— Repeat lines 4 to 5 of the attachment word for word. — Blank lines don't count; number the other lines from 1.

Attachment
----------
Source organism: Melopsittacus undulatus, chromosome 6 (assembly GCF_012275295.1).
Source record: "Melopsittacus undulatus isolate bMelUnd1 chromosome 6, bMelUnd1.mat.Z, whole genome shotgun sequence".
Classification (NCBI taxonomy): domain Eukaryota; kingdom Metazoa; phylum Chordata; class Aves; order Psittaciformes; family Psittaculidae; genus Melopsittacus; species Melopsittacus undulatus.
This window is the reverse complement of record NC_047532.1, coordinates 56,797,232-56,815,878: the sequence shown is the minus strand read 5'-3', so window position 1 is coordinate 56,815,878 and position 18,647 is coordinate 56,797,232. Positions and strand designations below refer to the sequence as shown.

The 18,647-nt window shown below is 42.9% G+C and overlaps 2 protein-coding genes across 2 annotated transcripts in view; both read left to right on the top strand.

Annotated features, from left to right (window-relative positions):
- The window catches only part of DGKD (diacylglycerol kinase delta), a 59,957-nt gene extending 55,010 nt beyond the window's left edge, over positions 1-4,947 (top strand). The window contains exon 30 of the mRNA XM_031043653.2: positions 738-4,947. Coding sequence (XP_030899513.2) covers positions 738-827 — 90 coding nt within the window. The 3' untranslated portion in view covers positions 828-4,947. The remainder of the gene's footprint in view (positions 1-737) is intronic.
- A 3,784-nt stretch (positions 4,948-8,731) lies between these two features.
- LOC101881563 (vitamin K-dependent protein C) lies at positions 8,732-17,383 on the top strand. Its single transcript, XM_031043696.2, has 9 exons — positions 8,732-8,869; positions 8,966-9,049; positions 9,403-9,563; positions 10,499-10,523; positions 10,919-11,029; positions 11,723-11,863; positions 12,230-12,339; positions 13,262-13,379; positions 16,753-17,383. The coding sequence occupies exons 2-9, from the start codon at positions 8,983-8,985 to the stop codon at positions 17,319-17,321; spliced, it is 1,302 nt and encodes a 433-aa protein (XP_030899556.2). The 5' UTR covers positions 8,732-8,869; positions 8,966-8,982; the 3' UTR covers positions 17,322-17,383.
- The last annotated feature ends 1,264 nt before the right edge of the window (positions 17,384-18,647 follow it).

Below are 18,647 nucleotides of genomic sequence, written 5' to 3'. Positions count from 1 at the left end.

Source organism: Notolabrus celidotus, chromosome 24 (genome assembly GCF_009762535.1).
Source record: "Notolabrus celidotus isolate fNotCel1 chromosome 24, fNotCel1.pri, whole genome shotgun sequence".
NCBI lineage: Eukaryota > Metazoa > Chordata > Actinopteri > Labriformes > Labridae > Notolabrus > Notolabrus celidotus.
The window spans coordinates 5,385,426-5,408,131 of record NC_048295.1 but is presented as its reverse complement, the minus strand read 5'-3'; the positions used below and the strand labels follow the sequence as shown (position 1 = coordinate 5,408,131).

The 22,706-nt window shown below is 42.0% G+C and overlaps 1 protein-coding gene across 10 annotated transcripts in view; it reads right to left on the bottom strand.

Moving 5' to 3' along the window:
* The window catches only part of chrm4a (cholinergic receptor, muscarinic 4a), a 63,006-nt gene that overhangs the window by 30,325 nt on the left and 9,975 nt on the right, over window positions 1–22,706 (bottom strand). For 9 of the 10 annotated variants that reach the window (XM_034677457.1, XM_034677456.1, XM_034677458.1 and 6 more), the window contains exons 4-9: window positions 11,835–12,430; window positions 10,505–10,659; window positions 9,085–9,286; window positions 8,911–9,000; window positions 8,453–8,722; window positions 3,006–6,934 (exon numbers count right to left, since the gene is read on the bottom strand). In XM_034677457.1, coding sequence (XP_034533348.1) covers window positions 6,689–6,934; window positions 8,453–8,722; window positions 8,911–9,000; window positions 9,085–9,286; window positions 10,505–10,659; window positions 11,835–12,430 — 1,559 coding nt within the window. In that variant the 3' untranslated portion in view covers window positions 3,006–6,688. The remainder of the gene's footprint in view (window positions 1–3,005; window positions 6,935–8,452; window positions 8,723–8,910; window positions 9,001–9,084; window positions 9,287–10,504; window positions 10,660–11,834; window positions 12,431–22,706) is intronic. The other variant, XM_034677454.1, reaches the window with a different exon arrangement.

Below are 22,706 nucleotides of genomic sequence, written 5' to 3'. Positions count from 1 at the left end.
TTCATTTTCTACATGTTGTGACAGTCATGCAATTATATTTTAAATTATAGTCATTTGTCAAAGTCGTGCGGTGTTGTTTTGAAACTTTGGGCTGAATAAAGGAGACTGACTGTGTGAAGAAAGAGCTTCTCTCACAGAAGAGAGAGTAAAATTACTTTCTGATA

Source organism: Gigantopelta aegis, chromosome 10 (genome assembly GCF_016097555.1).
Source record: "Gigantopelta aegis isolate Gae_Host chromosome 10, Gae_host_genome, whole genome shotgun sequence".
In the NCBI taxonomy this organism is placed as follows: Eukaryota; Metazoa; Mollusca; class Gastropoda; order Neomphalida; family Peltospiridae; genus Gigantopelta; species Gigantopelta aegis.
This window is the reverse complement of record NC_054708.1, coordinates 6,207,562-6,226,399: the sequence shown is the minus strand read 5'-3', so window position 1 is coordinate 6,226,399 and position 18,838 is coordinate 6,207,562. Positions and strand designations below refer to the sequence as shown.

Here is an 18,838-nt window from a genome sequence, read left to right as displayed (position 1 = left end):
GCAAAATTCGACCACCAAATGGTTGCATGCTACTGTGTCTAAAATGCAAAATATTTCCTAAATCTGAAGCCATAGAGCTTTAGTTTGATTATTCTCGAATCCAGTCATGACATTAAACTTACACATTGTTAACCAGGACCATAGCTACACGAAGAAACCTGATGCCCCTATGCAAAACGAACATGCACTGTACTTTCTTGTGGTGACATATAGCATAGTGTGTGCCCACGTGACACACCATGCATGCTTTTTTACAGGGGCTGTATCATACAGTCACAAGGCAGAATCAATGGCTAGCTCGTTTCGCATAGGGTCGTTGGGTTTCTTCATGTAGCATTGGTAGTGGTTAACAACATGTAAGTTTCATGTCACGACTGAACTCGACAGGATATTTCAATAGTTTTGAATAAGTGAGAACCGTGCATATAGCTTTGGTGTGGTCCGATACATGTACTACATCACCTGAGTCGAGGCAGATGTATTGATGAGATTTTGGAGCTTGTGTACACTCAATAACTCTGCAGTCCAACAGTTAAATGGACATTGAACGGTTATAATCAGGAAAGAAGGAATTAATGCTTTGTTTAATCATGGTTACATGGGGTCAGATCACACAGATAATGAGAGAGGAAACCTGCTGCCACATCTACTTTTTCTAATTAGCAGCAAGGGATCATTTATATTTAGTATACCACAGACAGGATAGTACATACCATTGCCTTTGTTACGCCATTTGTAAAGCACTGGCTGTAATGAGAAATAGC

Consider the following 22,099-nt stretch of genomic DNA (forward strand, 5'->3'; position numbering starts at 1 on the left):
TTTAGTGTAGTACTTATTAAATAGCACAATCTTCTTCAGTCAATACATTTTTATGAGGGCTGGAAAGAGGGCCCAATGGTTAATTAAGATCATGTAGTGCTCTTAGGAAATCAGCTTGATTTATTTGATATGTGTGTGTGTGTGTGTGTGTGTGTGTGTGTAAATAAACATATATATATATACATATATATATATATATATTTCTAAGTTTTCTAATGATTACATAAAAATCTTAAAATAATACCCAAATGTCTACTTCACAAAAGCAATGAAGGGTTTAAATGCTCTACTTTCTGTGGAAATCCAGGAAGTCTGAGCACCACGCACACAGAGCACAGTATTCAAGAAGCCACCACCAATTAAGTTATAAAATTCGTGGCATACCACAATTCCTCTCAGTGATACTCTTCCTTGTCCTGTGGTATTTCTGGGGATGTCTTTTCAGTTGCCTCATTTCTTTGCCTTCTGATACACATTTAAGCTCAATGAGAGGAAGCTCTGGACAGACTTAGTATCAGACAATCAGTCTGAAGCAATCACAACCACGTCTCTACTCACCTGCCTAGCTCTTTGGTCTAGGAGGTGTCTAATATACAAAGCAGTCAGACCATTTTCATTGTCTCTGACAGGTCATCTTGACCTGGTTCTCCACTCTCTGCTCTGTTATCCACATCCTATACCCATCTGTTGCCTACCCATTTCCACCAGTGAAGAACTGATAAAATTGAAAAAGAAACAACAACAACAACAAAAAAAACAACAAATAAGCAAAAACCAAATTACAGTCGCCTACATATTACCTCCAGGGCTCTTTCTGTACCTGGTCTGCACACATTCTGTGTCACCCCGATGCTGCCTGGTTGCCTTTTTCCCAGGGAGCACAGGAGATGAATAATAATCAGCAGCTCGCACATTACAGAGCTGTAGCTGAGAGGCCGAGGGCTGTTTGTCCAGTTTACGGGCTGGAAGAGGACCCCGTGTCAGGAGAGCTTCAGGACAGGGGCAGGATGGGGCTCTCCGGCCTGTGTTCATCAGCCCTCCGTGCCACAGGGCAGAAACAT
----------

This window is the reverse complement of record NC_047532.1, coordinates 56,797,232-56,815,878: the sequence shown is the minus strand read 5'-3', so window position 1 is coordinate 56,815,878 and position 18,647 is coordinate 56,797,232. Positions and strand designations below refer to the sequence as shown.

The 18,647-nt window shown below is 42.9% G+C and overlaps 2 protein-coding genes across 2 annotated transcripts in view; both read left to right on the top strand.